Leasing has become popular in recent years as an alternative to buying and financing a car outright. It’s especially prevalent in the electric vehicle market, where reports suggest nearly 80 percent of all EVs are leased. Leasing an EV not only helps make down payments and monthly expenditures more affordable, it enables EV enthusiasts to keep up with the latest technology without enduring the hassle of having to sell what could become an outdated car after several years down the road.

That means there’s a fresh fleet of two- and three-year-old electrified rides with low miles and in good condition headed back to dealerships. While they may not have the extended operating ranges of the latest models, buying an off-lease EV can prove to be a money-saving proposition in several ways. And as with other cars, you’ll find some pre-owned EVs sold as “certified” used cars that come with an extended warranty.

For starters, with the notable exception of the Tesla models, used electric cars generally suffer low resale values. While that’s bad news for original owners, it means most used EVs are eminently affordable. This is due in large part to the one-time $7,500 federal tax credit granted to EV buyers and lessees, compounded by less marketplace demand and the aforementioned limited range on a charge with older models.

For example, according to Kelley Blue Book a base model 2016 Nissan Leaf in good or better condition and with average miles driven that was originally priced at $29,875 will command $10,465 at a New York City-area dealership. By comparison, a 2016 Honda Civic sedan with an automatic transmission that originally started at $20,275 now goes for $14,096 in the used-car market.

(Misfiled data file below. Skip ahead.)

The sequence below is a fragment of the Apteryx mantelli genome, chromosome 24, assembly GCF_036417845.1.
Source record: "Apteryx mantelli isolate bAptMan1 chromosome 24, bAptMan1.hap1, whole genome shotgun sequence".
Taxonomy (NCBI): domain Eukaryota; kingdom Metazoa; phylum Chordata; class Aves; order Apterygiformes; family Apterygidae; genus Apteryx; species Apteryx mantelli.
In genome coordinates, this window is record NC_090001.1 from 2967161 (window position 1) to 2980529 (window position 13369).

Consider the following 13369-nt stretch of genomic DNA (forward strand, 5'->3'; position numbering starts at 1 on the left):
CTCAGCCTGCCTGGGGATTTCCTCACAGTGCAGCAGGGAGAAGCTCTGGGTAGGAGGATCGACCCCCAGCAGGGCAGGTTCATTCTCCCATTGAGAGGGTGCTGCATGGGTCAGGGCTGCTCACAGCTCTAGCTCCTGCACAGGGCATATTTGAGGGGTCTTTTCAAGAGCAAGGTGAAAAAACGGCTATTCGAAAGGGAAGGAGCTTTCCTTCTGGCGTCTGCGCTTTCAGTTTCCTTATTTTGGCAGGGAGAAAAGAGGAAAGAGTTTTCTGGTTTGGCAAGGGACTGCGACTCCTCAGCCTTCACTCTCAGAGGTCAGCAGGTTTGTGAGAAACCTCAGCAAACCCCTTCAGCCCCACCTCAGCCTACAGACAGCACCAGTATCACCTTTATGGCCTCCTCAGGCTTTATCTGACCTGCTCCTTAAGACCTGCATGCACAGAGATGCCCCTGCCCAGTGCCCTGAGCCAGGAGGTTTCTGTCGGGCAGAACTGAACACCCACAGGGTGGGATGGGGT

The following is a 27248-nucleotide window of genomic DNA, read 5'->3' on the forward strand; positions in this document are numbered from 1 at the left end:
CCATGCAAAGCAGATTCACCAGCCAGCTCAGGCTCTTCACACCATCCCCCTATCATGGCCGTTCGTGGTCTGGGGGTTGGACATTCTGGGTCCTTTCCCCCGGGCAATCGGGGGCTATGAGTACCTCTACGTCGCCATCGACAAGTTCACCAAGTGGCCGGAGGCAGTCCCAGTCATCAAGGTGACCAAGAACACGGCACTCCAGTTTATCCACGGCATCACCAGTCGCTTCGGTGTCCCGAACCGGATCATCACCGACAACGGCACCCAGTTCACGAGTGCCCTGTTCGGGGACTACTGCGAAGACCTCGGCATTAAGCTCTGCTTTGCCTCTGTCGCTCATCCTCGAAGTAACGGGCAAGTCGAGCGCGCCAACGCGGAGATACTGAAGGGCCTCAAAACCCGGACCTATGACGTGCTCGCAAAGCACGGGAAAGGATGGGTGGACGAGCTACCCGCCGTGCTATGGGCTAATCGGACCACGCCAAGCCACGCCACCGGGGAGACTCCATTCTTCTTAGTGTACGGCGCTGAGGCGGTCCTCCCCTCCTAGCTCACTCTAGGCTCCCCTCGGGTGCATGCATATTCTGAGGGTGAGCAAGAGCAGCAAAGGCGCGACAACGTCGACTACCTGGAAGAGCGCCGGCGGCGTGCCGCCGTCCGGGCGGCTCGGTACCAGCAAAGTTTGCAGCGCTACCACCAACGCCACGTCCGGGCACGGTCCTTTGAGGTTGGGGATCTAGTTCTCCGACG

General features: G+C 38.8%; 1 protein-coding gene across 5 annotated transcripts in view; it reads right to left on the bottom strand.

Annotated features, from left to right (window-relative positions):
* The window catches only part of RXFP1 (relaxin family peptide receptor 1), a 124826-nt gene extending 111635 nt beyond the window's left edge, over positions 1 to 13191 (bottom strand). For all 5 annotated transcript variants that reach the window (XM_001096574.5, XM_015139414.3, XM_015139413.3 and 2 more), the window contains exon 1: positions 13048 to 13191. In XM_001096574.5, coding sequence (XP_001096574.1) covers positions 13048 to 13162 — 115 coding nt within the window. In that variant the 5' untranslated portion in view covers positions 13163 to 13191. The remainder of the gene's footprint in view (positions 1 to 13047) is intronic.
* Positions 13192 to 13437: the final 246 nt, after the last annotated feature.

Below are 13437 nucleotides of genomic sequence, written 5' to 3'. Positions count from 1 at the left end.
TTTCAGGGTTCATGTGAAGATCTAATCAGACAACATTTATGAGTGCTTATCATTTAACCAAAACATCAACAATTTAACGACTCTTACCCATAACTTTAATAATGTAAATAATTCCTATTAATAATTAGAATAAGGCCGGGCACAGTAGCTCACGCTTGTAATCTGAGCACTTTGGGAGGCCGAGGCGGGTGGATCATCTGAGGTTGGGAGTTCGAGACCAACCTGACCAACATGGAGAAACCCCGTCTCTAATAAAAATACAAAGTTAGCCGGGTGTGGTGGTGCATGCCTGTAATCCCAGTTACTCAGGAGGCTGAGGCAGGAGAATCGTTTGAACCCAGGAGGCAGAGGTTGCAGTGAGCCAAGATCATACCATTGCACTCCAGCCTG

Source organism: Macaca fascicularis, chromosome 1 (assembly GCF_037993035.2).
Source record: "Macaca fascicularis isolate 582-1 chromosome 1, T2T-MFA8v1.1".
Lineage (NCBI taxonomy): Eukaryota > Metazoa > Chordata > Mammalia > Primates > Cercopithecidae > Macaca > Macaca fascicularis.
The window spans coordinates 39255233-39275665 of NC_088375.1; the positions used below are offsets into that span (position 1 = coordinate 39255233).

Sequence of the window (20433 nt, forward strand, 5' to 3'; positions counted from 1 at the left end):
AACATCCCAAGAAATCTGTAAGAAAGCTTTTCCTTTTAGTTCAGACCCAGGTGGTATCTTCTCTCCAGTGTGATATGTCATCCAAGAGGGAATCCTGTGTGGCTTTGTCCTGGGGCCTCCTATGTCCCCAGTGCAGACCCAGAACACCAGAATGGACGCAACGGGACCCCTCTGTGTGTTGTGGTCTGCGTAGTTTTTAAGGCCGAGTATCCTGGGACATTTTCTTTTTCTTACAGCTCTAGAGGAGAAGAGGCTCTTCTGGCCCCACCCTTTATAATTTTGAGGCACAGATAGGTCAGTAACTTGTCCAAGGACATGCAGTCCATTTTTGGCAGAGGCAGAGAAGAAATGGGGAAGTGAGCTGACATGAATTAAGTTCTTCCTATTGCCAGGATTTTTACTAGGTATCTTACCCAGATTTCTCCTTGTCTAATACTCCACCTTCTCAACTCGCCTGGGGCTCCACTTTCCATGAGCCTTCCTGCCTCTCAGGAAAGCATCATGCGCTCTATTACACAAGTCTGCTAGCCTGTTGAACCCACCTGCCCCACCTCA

Electric cars are also cheaper to run than conventionally powered models. According to the Environmental Protection Agency, the aforementioned 2016 Nissan Leaf is rated at the electric equivalent of 114 miles per gallon (“MPGe”), which at average electricity rates will cost an owner $600 to drive for 15,000 miles in combined city/highway use. That’s $850 less per year than it would cost to fuel the average 2016 model and drive it the same number of miles. It’s also an annual $550 cheaper to run than the aforementioned 2016 Honda Civic, at 34 mpg.

What’s more, Kelley Blue Book says electric vehicle owners spend, on average, 25 percent less in maintenance costs than those who drive vehicles with internal combustion engines. Because they utilize an electric motor and a simple single-speed transmission, EVs eschew over two-dozen mechanical components that would normally require regular service. Driving an electric car means being able to avoid oil changes, cooling system flushes, transmission servicing and replacing the air filter, spark plugs, and drive belts.

The biggest downside to buying a used electric car is their operating ranges tend not to be up to current levels. Models like the Chevrolet Bolt EV, the Kia Niro EV and the recently introduced Nissan Leaf Plus can run for over 200 miles on a charge. Most models from 2016 and 2017 go for around 80-125 miles. That’s still more than enough to cover the average commute, which the U.S. Department of Transportation says is 15 miles each way. Plus, it’s ideal for around-town use and for getting to and from a commuter rail station if you take the train into the city for work.